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Radical hysterectomy

  1. #1
    Default Radical hysterectomy
    Medical Coding Books
    Hi, we often receive TAH W/BSO & Lymph nodes excision, is this considered radical hysterectomy? I just received a case: "Laparoscopic assisted vaginal hysterectomy w/BSO & lymph node excision...Can I use code 58548?
    I just want to know what makes a hysterectomy Radical, is it the lymph node excision?

    Thanks.
    Erika

  2. #2
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    Do you have an example of the operative report. Because a TAH and LAVH are so different. Where are the lymph nodes take from? I am assuming the patient has cancer.?? Was there staging done during the procedure. ??

  3. #3
    Location
    Albany, New York
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    Default
    Refer to link below for description:

    http://cancer.about.com/od/cancersaf...alhysterec.htm
    Karen Maloney, CPC
    Data Quality Specialist

  4. #4
    Default
    No, actually I'm coding for anesthesia but 1st I need to assign the surgical code, this was an 8 hr procedure and it's for cancer, I don't have access right now to the op-report but I always code the radical hysterectomy when there's lymph nodes excision, I spoke to my fellow coder who asked a OBGYN dr what's considered radical and she answered that anytime that lymph nodes or significant amount of surrounding tissue is removed, that's considered radical. My other co-worker does not agree and will only code for total hysterectomy.

  5. #5
    Default
    Thanks Karen, I already did look at that and according to the definition, the procedure I'm coding for is a radical hysterectomy...I just wanted more supporting information because I don't want to up-code, if it's total I'll just code total hysterectomy.

  6. #6
    Default Radical Hysterectomy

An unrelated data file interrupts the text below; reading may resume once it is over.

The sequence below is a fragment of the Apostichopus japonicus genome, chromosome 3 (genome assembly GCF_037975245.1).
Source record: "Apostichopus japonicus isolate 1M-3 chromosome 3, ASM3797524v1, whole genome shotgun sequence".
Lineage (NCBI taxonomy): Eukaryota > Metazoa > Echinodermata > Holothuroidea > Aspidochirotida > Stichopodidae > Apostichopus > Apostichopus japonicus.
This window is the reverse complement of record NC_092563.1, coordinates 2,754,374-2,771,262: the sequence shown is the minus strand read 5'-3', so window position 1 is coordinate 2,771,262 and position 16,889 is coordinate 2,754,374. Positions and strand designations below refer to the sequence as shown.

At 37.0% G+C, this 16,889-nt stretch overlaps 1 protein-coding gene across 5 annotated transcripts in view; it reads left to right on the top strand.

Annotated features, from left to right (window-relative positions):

The following info is copied from the custom coder website. I hope this is helpful. Keep in mind, you cannot use this code unless the surgeon is removing the pelvic and periaortic lymph nodes. If he is removing other lymph nodes, then you must code them separatley and code a total abdominal hysterectomy..

    The physician performs a radical abdominal hysterectomy with bilateral total pelvic lymphadenectomy and para-aortic lymph node sampling biopsy, with or without removal of tubes and/or ovaries. A radical hysterectomy is most commonly performed for cervical cancer and involves more extensive surgery than a total hysterectomy. Tissue surrounding the uterus and the upper vagina are also removed. The abdomen is incised. Before opening the peritoneum, pelvic lymph nodes are explored and removed. Taking care to preserve the genitofemoral nerve and psoas muscle, fatty tissue is stripped from the mid-portion of both common iliac vessels and along the internal and external iliac vessels to the level of the circumflex iliac vein. Iliac, hypogastric, and obturator nodes are excised bilaterally and sent for separately reportable frozen section exam. The peritoneal cavity is opened and the abdomen and pelvis are explored for evidence of metastatic disease. The para-aortic lymph nodes are exposed and biopsies are taken and sent for frozen section. Blunt dissection is used to expose the broad ligament, round ligament, and fallopian tubes. If the fallopian tubes and/or ovaries are removed, an incision is made in the exposed broad ligament. The ovarian vessels are visualized and suture ligated. The cut edges of the broad ligament are plicated with mattress sutures. The fallopian tubes and ovaries are dissected free of surrounding tissue. The round ligaments are clamped and divided and blood vessels are suture ligated bilaterally. The bladder is mobilized and the uterus is exposed. The uterine artery and vein are ligated. The ureters are dissected from the parametrium and from the tunnel of the cardinal ligament. The posterior peritoneum and rectovaginal space are opened. The uterosacral ligaments are freed and divided as are the cardinal ligaments. The parametria is freed from inferior attachments to the level of the vagina. The uterus, cervix, and pelvic tissue around the uterus are removed with or without removal of the ovaries and/or tubes. The proximal portion of the vagina is also excised. An incision is made across the top of the vaginal vault. Two longitudinal full-thickness incisions are then made, one along the ventral (anterior) aspect and a second along the dorsal (posterior) aspect of the vaginal wall. The bladder and rectal pillars are transected at their attachment sites on the bladder and rectum. The anterior and posterior vaginal walls along with the two lateral paravaginal spaces are resected. The upper portion of the vagina is then removed. Separately reportable vaginal reconstruction with skin grafts may be performed at the same or a subsequent surgical session.

    Kristen Richard, CPC

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